and we are not afraid of what is pulsing through us.
    It makes us alive.

    Don’t deny us, criticize us or infantilize us.
    We don’t accept checkpoints, blockades or air raids
    We are obsessed with learning.
    On the barren Tsunamied beaches of Sri Lanka
    In the desolate and smelly remains
    Of the lower ninth
    We want school.
    We want school.
    We want school.

    We know if you plan too long
    Nothing happens and things get worse and that
    Most everything is found in the action
    and instinctively we get that the scariest thing
    isn’t dying, but not trying at all.

    And when we finally have our voice
    and come together
    when we let ourselves gather the knowledge
    when we stop turning on each other
    but direct our energy towards what matters
    when we stop worrying about
    our skinny ass stomachs or too frizzy hair
    or fat thighs
    when we stop caring about pleasing
    and making everyone so incredibly happy-
    We got the Power.

    Janis Joplin was nominated the ugliest man on her campus
    And they sent Angela Davis to jail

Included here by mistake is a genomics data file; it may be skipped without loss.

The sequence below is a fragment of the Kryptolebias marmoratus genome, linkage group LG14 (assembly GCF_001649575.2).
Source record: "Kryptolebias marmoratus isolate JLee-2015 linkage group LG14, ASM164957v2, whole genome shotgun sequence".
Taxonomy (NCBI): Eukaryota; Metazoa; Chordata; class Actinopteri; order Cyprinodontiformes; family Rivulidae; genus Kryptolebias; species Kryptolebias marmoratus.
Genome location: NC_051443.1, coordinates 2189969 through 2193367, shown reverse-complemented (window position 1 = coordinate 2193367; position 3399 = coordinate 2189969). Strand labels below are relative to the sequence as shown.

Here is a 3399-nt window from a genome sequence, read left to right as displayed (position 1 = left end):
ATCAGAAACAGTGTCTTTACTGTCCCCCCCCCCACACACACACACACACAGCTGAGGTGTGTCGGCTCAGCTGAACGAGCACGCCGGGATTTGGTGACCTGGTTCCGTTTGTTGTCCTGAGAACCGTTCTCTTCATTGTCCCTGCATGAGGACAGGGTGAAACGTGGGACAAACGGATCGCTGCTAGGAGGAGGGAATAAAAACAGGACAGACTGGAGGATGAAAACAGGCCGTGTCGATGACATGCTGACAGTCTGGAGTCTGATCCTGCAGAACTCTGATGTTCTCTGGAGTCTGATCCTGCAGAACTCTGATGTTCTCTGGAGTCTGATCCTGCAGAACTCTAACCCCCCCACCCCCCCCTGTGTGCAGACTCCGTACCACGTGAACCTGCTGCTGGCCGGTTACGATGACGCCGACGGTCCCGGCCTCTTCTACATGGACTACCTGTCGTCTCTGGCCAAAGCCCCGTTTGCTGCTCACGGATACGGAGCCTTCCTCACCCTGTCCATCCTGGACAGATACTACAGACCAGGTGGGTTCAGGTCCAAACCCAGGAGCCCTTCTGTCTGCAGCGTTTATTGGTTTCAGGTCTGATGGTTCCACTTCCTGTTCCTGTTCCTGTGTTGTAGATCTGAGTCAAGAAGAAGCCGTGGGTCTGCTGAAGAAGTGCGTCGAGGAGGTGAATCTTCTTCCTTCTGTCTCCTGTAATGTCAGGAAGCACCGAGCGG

If Simone Weil had manly virtues
    And Joan of Arc was hysterical
    If Bella Abzug was eminently obnoxious
    And Ellen Sirleaf Johnson is considered scary
    If Arundhati Roy is totally intimidating
    and Rigoberta Menchu is pathologically intense
    And Julia Butterfly Hill is an extremist freak
    Call us hysterical then
    Eminently obnoxious
    Tattoo me
    Give us our broomsticks
    And potions on the stove
    We are the girls
    who are aren’t afraid to cook.


  33. Pippa says:

    What a lovely post – I can picture your mother happy in her own flat despite all her hardships. I hope she gets to read your tribute to her. (I’d love your thoughts on our test site for http://www.storyofmum.com if you ever have a moment and would like to share any more stories about your mother…)Thank you for sharing this story.


  34. Gauri Vij says:

    Dear Kiran,
    I meant to write to you when i read about your father. A lot of what you wrote resonated with me…as I had lost my father when I was very young. But then I felt all overwhelmed and was swamped with madness at work so let it go.
    But this time I cannot. Your mother sounds incredible. How lucky you are to have her and she you.
    much love